A corporation, for tax purposes, is classified as “resident” or “nonresident”. Residency is determined on the basis of place of incorporation. A corporation is therefore considered “resident” if incorporated in Indonesia and non-resident if incorporated elsewhere.
Resident corporations are taxed on their worldwide income. Tax credits are allowed for income that has been taxed outside the country. Non-residents are taxed only on income derived from Indonesian sources, subject to any relief available under double taxation agreements. However, a non-resident entity with a permanent establishment (PE) in Indonesia, such as a branch office, is taxed on:
- the PE’s income from its business or activities, and from the assets it owns and controls;
- the income of the head office arising from business activities, or sales of goods or services in Indonesia of the same type as those sold by the permanent establishment in Indonesia; and
- all other income, either received or accrued by the head office such as dividends, interest, royalties, rent and other income connected with the use of property, fees for services, etc, provided that the property or activities producing the income is effectively connected with the PE in Indonesia.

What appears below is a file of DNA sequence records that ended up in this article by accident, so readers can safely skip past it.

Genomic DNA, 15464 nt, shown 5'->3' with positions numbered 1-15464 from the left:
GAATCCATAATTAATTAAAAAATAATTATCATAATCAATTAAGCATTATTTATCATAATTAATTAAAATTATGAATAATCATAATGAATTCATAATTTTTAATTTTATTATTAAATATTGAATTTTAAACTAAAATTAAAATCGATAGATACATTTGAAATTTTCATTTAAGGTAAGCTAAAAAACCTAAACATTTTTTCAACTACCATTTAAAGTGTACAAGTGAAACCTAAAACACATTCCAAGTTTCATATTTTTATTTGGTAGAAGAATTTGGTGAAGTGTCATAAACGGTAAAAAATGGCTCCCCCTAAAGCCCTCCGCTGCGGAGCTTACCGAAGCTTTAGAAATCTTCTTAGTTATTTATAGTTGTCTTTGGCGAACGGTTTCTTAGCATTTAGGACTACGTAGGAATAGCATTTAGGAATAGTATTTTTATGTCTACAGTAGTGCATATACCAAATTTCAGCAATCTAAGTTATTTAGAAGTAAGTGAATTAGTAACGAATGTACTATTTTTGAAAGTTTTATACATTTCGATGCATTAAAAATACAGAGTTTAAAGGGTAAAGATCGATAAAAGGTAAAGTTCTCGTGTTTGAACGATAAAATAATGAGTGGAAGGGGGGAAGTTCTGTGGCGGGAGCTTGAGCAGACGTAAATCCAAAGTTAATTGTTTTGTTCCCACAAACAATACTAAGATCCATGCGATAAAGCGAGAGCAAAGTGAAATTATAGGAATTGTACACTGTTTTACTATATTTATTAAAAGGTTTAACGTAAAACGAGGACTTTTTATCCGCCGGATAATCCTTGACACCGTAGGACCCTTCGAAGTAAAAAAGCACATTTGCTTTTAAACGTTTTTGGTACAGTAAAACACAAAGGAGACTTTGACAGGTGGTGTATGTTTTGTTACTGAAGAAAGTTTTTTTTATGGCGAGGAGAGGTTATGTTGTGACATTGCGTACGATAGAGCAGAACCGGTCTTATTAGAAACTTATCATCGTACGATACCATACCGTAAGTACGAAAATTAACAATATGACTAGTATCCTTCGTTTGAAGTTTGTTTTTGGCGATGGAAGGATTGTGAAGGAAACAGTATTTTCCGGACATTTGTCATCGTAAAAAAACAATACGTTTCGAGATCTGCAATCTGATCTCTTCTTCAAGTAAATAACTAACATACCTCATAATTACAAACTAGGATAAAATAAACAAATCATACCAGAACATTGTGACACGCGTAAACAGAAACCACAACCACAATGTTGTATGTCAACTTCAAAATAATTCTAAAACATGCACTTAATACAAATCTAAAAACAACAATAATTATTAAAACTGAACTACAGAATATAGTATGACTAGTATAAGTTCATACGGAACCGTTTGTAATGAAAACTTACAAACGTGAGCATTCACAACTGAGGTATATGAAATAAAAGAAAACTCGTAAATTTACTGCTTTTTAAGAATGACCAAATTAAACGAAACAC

Income attributable to a PE of a company that is resident of a treaty country should be referred to the relevant treaty.
In Indonesia, a PE is generally defined as an operation in which a non-resident establishes a fixed place of business in Indonesia. This would include a management location, a branch office, an office building etc. A PE can also be established as a result of the nonresident entity’s employees providing services in Indonesia for more than 60 days in any 12-month period. For companies from those countries with which Indonesia has concluded a Double Tax Agreement (DTA), the relevant definition may be somewhat modified.